It’s looking like stocks won’t see a fifth up session in a row, thanks to the new round of U.S. tariffs targeting China.
A global selloff is underway for equities, with Shanghai’s benchmark SHCOMP, -1.76% closing 1.8% lower, after the Trump administration late yesterday unveiled 10% tariffs on a further $200 billion in Chinese goods. Beijing has promised retaliation and blasted the White House for displaying a “loss of reason.”
What to make of it all?
The U.S.-China fight isn’t a trade war yet, and investors looking for red flags should track CEOs and shoppers, according Richard Turnill, BlackRock’s global chief investment strategist. He provides our call of the day.
“At this stage, if you look at the numbers — so an additional $200 billion of tariffs, 10% on those — that adds up to about 0.1% of U.S. GDP,” Turnill said in a Bloomberg Radio interview.
“As yet, the measures we’ve seen implemented don’t constitute a trade war and don’t have a material impact on growth.”
So when might he start to get rattled?
“What investors need to focus on is at what point do these continued trade tensions start to impact corporate confidence and consumer confidence in the economy?” Turnill said.
“We’ve seen some signs of that, with some CEOs coming out and talking about deferring investment — warning the administration against further tensions. Those signals, I think, would be more worrying and indicate this is something more than simple rising trade tensions, which should be bought into.”
The strategist said BlackRock, the world’s largest asset manager, is bullish on U.S. stocks, but recommends taking some profits on European and Japanese equities and being selective overall, given that the pattern of tit-for-tat tariffs is “showing no real sign of coming to an end.”
Go here to listen to the full audio clip featuring Turnill. He also has given his take on markets via the chart shown below that features smiley and frowny faces.
Read more: Trump pushes U.S. closer to once-unthinkable trade war
And see: How will investors know if there’s a full-blown trade war?
The trade tensions get a frowny face.
Key market gauges
Futures for the Dow YMU8, -0.73% , S&P 500 ESU8, -0.56% and Nasdaq-100 NQU8, -0.66% are falling, after the Dow DJIA, +0.58% , S&P SPX, +0.35% and Nasdaq Composite COMP, +0.04% all scored their fourth up session in a row yesterday.
Europe SXXP, -1.02% and Asia have been seas of red. Oil CLQ8, -0.88% and gold GCQ8, -0.44% are lower, as the dollar index DXY, +0.21% rises. Bitcoin BTCUSD, -0.42% is changing hands around the $6,400 mark.
See the Market Snapshot column for the latest action.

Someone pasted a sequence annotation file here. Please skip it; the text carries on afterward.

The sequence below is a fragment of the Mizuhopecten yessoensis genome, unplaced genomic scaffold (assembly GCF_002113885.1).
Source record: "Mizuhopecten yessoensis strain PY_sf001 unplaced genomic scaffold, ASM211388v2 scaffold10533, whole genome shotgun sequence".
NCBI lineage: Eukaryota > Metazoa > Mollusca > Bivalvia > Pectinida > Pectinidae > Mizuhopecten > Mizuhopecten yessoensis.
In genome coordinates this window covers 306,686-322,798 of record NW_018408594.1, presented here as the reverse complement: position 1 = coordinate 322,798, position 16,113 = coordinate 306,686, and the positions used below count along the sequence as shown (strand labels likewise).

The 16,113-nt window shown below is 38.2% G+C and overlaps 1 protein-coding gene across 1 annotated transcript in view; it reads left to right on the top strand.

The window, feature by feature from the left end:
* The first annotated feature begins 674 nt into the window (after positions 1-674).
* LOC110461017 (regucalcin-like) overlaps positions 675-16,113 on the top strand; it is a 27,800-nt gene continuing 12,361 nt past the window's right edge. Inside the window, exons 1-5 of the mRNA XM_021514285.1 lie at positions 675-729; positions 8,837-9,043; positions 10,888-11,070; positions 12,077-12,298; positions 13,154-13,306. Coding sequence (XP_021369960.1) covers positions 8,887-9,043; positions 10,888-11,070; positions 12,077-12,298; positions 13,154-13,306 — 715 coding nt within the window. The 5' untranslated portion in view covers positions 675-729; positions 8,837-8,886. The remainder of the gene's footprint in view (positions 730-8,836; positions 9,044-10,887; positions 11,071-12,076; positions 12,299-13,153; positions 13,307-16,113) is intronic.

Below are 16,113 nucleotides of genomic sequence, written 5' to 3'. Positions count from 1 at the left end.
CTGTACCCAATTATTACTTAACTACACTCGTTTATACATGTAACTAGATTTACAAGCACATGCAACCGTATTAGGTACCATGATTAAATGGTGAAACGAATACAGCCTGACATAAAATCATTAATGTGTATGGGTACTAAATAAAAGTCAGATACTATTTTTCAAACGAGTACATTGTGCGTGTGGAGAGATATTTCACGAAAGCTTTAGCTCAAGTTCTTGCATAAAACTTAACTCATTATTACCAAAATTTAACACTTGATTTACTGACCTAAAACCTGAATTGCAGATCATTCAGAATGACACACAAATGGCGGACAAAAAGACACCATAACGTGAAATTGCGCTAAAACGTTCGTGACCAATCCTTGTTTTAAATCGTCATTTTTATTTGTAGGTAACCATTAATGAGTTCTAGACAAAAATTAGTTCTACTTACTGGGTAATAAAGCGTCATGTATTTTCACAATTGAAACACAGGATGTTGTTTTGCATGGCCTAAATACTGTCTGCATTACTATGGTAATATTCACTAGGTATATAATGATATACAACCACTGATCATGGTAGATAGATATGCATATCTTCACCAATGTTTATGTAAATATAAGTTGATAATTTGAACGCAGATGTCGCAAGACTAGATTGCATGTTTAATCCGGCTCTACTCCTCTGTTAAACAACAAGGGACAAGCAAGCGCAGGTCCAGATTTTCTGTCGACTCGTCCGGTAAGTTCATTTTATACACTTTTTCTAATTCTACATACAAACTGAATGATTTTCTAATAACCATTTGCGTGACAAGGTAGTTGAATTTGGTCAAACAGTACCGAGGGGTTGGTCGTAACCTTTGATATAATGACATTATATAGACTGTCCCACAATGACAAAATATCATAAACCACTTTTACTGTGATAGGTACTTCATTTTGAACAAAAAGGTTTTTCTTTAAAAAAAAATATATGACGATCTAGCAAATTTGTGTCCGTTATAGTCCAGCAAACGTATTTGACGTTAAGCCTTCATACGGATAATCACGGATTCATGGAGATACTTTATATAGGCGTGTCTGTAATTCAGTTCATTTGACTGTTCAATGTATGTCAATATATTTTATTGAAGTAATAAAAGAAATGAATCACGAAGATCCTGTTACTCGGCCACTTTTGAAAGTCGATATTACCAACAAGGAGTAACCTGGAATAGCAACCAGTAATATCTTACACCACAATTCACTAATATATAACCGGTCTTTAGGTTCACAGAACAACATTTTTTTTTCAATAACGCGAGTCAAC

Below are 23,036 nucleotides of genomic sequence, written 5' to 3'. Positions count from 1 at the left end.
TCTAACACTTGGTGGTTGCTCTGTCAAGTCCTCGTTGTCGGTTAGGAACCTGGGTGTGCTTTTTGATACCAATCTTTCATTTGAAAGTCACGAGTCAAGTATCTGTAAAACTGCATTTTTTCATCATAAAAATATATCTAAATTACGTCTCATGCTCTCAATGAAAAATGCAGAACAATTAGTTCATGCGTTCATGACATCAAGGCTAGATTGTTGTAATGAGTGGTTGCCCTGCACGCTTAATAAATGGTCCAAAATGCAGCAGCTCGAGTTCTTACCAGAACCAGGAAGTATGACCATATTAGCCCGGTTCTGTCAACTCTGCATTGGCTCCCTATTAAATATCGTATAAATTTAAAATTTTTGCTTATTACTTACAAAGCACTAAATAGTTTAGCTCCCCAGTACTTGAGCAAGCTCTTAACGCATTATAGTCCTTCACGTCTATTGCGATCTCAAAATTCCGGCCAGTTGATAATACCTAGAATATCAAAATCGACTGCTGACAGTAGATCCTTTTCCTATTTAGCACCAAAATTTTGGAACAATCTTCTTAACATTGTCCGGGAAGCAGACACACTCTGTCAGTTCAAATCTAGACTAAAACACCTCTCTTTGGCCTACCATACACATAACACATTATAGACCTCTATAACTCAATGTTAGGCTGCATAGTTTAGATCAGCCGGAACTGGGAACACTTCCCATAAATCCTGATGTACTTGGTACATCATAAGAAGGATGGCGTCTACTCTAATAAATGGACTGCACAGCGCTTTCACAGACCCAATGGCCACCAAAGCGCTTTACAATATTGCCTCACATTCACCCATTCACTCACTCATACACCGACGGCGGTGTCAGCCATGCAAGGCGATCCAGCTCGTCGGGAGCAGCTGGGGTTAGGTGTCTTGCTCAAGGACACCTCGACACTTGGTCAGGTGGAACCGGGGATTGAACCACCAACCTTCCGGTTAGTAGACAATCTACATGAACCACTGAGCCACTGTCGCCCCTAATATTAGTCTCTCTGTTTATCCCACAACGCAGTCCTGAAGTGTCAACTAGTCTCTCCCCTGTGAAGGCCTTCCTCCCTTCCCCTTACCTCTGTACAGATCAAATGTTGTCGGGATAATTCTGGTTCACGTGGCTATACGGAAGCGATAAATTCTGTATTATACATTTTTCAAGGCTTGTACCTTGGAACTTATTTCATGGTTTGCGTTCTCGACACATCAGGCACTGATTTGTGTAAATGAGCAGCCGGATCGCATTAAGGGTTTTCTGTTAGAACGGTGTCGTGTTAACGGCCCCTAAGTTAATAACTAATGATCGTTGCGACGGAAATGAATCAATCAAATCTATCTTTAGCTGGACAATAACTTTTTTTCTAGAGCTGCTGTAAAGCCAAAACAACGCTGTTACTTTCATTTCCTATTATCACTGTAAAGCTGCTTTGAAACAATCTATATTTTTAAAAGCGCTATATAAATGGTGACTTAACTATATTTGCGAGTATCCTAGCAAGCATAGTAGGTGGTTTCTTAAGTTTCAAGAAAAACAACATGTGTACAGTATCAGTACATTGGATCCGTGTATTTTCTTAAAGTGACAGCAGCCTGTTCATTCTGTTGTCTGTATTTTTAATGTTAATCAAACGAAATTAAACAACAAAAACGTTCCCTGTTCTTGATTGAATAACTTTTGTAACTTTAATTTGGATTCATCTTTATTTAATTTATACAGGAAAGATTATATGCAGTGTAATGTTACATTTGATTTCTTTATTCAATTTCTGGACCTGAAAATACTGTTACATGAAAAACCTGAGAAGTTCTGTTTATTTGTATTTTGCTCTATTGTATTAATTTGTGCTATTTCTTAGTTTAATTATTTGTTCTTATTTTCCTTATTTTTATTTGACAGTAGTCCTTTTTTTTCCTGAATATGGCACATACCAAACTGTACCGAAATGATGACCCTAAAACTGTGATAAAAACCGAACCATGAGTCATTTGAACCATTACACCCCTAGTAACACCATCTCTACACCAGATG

“Germany, as far as I’m concerned, is captive of Russia because it is getting so much of its energy from Russia.” —President Donald Trump talked tough at a breakfast today in Belgium as a two-day NATO summit began.
A German official offered a dismissive response to the president’s criticism. Meanwhile, the U.S. embassy in London is telling Americans in that city to “keep a low profile” as protests are planned when Trump visits the U.K. later this week.
Read: Trump heads to NATO gathering, Putin summit with allies on edge
And see: President says ‘up to the people’ whether Theresa May should be replaced
The latest U.S. salvo in the trade fight with China has whacked prices for a range of commodities.
Soybean futures SX8, -1.52% have erased a recent gain, as shown in the chart above. China can increase its soybean imports from other countries to reduce its reliance on U.S. producers, a key Chinese official reportedly said today.
Don’t miss: Trade dispute opens ‘window of opportunity’ for soybean investors
Republican Sen. Orrin Hatch has criticized the new round of tariffs as “reckless” and “not a targeted approach,” while storied investor Mark Mobius says Trump is “not going to give in” and “we are in uncharted waters.”
Go here for the lengthy list of Chinese goods that the U.S. government has targeted with its latest move.
See: Stock-market bulls look for earnings to trump trade-war fears
Pfizer PFE, +0.73% plans to reorganize into three units, and the drugmaker says it will delay some price hikes after talking with Trump.
Details are out for that higher Fox FOX, +0.53% bid for Sky SKY, +0.90% that had been expected, and Fastenal FAST, -0.18% posted an earnings beat.
In other economic news, a reading on producer prices is due before the opening bell, wholesale inventories come after the open, and New York Fed President John Williams is due to speak after the close.
Check out: MarketWatch’s Economic Calendar
The Bank of Canada is expected to raise rates, but analysts say it won’t help the loonie USDCAD, +0.1754% much.
Uber HR executive Liane Hornsey reportedly has resigned following allegations that she dismissed complaints about racial discrimination.
It’s 7/11 Day again and that means free Slurpees.
Here’s why people should stop live-tweeting strangers flirting.
Seth Klarman’s coveted “Margin of Safety” book was briefly on sale for $10.
An irate sell-side analyst appears to have chosen a memorable way to resign.
HHS boss says his agency is showing “generosity” to detained migrant kids.
Pogba salutes the rescued Thai soccer team after France’s World Cup win…
…while England fans get ready by celebrating #WaistcoatWednesday:
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